How to Make a Living in the Arts in 2018
And How I'm Making It Work
Probably millions of people around my age (Millennial/Gen Z) have thought about ditching the traditional nine to five and making a living with their creative passions, whether it'd be writing, music, painting, or recycled-materials basket weaving. But it's a daunting prospect to actually experiment and see if you'll generate enough, or any, income off of it. So as someone who has managed to gain a decent part-time (and soon to be full-time) income off of their passions, I'll give all of my fellow dreamers the best advice I can to making a living as an artist/creative in the digital age!
1. Figure out what you like and what you're good at.
This may seem obvious, but there are more layers to it. One of the first projects I tried to do was become a session musician. But... I wasn't that great a musician. So, while I was working on playing, I learned how to record, mix, and master music. I managed to make a little bit off of mixing songs for artists, but then I invested in myself a little bit and received a technical certification in Audio Technology. Once that happened, I managed to get paid-per-hour jobs that covered my car insurance for three months! And, I was doing something I enjoyed.
Now, over that two- or three-year process, I got much better at my musicianship and began composing instrumentals. I've sold a few beats. Not nearly enough to cover the bills, but a nice supplement for when I need new strings so I don't need to dig into my savings.
I also have passions for writing, graphic design, and podcasting. So I do a little of them all! But this brings me to my second point:
For a lot of people, this is one of the hardest steps. You can put all of your eggs in one basket, but as soon as it crashes you lose everything. Nobody wants that, especially if you have a million dollars a month in student loans to pay off. So what should you do? Diversify! You'll have to work A LOT to make it happen, but you'll become much more secure when you have two, three, or four somewhat-consistent forms of income. Alongside all of your projects, you can use crowd-funding sites such as Patreon to help support yourself. Get a fan base, and some may donate. I also recommend that one of your sources of income be (much to my own dismay) a job (at least part-time). I know, nobody wants to hear that. But it's a good way to save up and stash away so you can make more financial risks with your craft in the future.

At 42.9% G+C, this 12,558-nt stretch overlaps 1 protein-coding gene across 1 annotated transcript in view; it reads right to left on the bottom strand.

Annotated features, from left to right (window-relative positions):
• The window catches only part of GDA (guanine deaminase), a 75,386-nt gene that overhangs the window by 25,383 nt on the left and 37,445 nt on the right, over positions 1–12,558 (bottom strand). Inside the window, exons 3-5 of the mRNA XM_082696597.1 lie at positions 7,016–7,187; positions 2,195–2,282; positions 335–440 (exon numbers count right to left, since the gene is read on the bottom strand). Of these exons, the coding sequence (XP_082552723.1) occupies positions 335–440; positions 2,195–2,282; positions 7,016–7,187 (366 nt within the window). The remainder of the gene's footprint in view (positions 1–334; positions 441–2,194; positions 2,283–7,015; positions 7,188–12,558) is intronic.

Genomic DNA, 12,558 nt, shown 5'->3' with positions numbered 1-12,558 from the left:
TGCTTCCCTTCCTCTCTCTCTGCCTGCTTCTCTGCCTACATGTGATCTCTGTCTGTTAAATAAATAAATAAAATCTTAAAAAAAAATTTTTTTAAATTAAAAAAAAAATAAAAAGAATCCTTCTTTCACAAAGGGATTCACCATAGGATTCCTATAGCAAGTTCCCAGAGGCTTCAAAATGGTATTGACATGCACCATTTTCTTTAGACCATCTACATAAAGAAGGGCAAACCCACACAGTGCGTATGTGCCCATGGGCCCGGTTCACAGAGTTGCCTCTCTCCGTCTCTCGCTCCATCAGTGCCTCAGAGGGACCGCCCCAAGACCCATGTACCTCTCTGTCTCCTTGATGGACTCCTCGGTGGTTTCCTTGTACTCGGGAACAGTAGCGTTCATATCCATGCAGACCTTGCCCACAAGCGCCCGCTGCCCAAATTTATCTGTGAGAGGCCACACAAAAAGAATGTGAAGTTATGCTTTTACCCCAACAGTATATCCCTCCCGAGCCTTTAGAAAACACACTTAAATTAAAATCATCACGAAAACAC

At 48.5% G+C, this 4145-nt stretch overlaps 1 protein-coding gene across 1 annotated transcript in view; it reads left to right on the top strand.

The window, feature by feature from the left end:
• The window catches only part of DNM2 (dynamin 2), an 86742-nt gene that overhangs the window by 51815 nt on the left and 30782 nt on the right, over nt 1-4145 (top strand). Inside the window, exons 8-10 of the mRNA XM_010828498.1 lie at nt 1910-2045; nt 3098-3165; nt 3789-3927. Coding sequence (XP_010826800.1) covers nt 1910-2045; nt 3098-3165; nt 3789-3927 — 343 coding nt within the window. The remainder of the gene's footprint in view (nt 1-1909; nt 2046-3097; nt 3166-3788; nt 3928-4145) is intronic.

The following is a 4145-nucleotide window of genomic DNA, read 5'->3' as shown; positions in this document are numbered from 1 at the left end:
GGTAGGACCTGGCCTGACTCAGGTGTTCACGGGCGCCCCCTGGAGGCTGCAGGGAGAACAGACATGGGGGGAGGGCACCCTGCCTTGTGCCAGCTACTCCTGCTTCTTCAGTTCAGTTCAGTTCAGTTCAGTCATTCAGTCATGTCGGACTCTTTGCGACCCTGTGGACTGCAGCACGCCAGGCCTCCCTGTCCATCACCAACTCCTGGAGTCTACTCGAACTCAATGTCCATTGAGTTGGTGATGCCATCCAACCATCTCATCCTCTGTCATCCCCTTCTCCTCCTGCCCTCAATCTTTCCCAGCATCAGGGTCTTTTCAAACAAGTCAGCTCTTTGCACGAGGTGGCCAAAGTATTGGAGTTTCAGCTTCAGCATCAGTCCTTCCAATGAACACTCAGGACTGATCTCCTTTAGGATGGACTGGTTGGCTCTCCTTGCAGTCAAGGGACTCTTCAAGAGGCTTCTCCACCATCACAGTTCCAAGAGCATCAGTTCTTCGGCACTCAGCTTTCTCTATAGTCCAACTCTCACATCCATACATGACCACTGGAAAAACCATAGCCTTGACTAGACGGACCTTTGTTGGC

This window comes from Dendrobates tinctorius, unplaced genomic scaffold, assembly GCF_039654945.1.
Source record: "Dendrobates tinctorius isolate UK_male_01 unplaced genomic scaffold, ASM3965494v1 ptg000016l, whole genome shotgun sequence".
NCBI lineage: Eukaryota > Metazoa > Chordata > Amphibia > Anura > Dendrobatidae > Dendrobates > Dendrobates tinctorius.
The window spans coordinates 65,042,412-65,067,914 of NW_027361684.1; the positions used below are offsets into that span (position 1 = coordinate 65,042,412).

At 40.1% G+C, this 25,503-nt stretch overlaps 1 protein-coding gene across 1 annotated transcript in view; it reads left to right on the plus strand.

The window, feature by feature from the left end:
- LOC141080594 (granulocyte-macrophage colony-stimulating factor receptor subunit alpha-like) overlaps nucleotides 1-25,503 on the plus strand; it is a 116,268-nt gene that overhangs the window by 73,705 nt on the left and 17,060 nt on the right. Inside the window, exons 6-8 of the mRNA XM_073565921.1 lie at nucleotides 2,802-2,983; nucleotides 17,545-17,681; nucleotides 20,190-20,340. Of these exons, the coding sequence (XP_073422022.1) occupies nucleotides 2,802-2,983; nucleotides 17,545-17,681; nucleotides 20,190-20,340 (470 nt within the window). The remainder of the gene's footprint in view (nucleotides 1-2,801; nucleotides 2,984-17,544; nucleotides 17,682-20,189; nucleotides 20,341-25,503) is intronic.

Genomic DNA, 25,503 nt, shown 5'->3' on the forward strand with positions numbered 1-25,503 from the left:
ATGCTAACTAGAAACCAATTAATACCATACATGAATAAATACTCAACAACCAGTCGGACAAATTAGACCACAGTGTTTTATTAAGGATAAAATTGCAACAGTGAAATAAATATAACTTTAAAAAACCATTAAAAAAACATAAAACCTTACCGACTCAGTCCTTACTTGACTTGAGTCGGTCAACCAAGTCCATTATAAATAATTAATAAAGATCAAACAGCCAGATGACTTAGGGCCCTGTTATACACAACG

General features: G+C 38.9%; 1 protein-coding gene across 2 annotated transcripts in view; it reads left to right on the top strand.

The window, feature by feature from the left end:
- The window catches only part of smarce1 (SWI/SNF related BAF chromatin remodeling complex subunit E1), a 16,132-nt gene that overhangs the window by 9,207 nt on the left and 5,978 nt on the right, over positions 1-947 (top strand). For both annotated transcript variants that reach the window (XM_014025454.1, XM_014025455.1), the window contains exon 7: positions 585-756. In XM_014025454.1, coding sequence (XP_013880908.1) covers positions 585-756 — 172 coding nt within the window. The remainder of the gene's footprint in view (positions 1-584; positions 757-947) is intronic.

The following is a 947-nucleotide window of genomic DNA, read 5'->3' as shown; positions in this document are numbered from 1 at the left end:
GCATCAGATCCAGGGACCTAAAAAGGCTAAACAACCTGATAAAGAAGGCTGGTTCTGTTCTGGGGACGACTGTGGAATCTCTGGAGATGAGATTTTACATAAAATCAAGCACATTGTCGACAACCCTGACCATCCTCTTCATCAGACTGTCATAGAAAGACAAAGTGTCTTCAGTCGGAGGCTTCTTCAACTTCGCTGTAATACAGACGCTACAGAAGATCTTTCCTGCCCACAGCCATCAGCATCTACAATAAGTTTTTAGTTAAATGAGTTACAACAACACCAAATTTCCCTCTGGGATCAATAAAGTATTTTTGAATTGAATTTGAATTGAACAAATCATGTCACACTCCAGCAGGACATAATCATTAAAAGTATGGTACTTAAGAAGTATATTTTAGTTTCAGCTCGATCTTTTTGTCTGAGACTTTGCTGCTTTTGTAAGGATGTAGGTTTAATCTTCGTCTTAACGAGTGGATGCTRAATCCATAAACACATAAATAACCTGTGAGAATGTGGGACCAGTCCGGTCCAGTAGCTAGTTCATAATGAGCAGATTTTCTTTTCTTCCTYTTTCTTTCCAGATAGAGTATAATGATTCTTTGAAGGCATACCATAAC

I work consistently between 15 and 24 hours a week at a part-time job, while I put in an addition 45 to 50 hours a week into my creative endeavors. Half of my earnings may be going to coffee as a result, but at least it's not all of my earnings considering I've worked and diversified. It's not easy, but it can be done.
Branching off of the last point made, you need to work an intense number of hours to make this happen. None of this happens overnight. It may seem like some of it does with viral videos and controversies, but none of that is consistent. I began completely dedicating myself to my projects back in May of this year and in that time I have seen not just some residual income, but a change in my work ethic. I'm much more driven to succeed and keep going with it.
Persistence is key. Elon Musk didn't become a multi-billionaire because he came up with one good idea and sat on it, he got to where he is because he never stopped working, from when he barely had two nickels until now. People find success when they constantly work and strive for it, not because they wait for it to come to them.
4. Don't be afraid to put yourself out there.
I know that the hardest part of this process for me was actually putting myself out there. You have to chuck your vulnerabilities and present yourself with utmost confidence when you're trying to become self-employed. But for the purpose of this article, I did an experiment that may have cost me... but it was for science.
I filled out two job applications: one was way below my qualifications in terms of education, workplace experience, and other things. And the other was way above my qualifications. Specifically, one was a job as a cashier at a grocery store that only required you be 16, and the other was a technical job that required a High School Diploma or GED with at least two years experience in the field, but it was highly recommended you also have an Associates Degree in Communications.
I had neither a degree in communications, nor two years experience in a job that involved logging information, but I applied to both jobs. I didn't call the grocery store and rather waited for them to call me. I did call the tech job every five days or so. I ended up getting interviews at both (surprisingly). I was offered the cashier job almost instantly, but had a 45-minute interview at the tech position which ended with: "You seem to have a great work ethic, and the ability to learn quickly. If you just had at least six months of experience I probably would've hired you."
I came *this* close to getting a job that was way above my qualifications, all because I presented myself professionally and confidently. Don't be afraid to toot your own horn a little bit when it involves employment. Your resume, plus how you verbally describe yourself, is essentially a professional-sounding brag sheet. These rules can work with anything from getting a full-time job, to getting sponsors or clients for your artistic projects. The same rules apply.
Simply put, nothing comes easily. Becoming a self-employed creative is a long and often tough process. But hopefully, this article gave you some helpful tips and some insight into a young person who is slowly but surely achieving it. Keep in mind also, I'm 19. The younger you start these habits, the more it pays off in the long run! Don't be afraid to do what you love!
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Have A Great Day Everyone!